Initial Hiring: How to pick the right employees

In last Thursday’s column, we had discussed outsourcing for smaller, repetitive and manual tasks.

Published: 23rd February 2017 04:00 AM  |   Last Updated: 23rd February 2017 08:29 AM   |  A+A-

In last Thursday’s column, we had discussed outsourcing for smaller, repetitive and manual tasks. Today we will discuss how you should hire your employees at  the initial stages of your startup. A startup, as we know, has very few employees and tonnes of responsibilities for each. When a venture is in the beginning stages, everything needs to be done — marketing, sales, partnerships, financial management, etc. Since you will focus on future partnerships and other things, here is what you should keep in mind while doing your initial hiring:

Hire leaders: When you see startups posting job advertisements on different portals, you often see this line that they are looking for people with ‘entrepreneurial’ mindset. Why is that? In your initial days, you will have loads of work and will hardly have time to check if your employees are doing the tasks delegated to them or not. Better have leaders who will lead their projects without requiring a constant push from your side.

Hire people you can trust: Your first employees will probably know most of your confidential information. Better have people who will keep it that way.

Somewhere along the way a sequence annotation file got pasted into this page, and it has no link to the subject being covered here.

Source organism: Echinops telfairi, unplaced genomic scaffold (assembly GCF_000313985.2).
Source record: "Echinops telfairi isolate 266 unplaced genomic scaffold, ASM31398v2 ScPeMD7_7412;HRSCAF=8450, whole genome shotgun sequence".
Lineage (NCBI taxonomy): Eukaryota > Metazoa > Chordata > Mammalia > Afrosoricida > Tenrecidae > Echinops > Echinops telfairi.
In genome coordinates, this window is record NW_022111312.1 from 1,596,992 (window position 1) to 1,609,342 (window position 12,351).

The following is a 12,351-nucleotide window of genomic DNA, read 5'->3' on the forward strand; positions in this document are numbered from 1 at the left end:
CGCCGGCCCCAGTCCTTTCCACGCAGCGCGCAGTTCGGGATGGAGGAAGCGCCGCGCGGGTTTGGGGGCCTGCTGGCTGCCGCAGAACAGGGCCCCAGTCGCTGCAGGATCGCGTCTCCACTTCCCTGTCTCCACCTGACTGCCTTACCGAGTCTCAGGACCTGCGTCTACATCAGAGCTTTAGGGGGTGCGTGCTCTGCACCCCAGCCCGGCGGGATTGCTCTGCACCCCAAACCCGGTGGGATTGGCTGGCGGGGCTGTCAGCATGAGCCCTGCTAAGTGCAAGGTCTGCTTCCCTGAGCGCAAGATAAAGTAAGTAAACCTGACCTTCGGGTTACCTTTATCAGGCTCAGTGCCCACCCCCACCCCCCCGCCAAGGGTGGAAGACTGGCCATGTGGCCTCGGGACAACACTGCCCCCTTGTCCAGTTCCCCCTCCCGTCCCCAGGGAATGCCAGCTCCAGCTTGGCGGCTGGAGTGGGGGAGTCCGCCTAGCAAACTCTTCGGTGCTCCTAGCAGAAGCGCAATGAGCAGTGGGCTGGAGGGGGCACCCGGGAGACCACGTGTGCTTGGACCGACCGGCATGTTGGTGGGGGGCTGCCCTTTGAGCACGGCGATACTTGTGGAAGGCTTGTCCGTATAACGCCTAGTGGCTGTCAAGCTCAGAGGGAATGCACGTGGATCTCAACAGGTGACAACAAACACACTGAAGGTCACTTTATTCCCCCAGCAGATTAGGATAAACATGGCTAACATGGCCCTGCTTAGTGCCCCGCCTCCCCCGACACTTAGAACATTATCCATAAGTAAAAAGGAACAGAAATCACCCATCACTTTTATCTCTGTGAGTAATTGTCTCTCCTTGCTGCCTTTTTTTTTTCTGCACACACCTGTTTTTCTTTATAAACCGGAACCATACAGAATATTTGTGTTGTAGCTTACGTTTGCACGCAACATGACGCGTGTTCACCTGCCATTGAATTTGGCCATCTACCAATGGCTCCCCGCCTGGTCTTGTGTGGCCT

Get hardworking people: This one is tricky. Most people you will interview will claim that they are hardworking. Then how do you separate the wheat from the chaff? When you interview them, try to look for their previous leadership roles. Have they done something interesting during their college days (in the case of freshers) or in their previous jobs? That should give you
a signal.

Filter people who have unwanted behaviour: All of us have distinct personalities and there is only some kind of people whom we get along with. Your employees don’t just have to be talented but also need to gel well with your personality. Or they might end up bad-mouthing you, your startup or the workplace. Unpleasant politics can kill your venture — especially in its initial days.

Look for optimistic people: A startup journey is full of crests and troughs. You might change your priorities within a few months depending on market trends and there is a possibility you might completely pivot your business model. People who are not optimistic will see each of these changes as a possible downfall for your startup. And that’s scary. An optimistic hire will see that as a change for good. So better be sure you do not have pessimists in your team.


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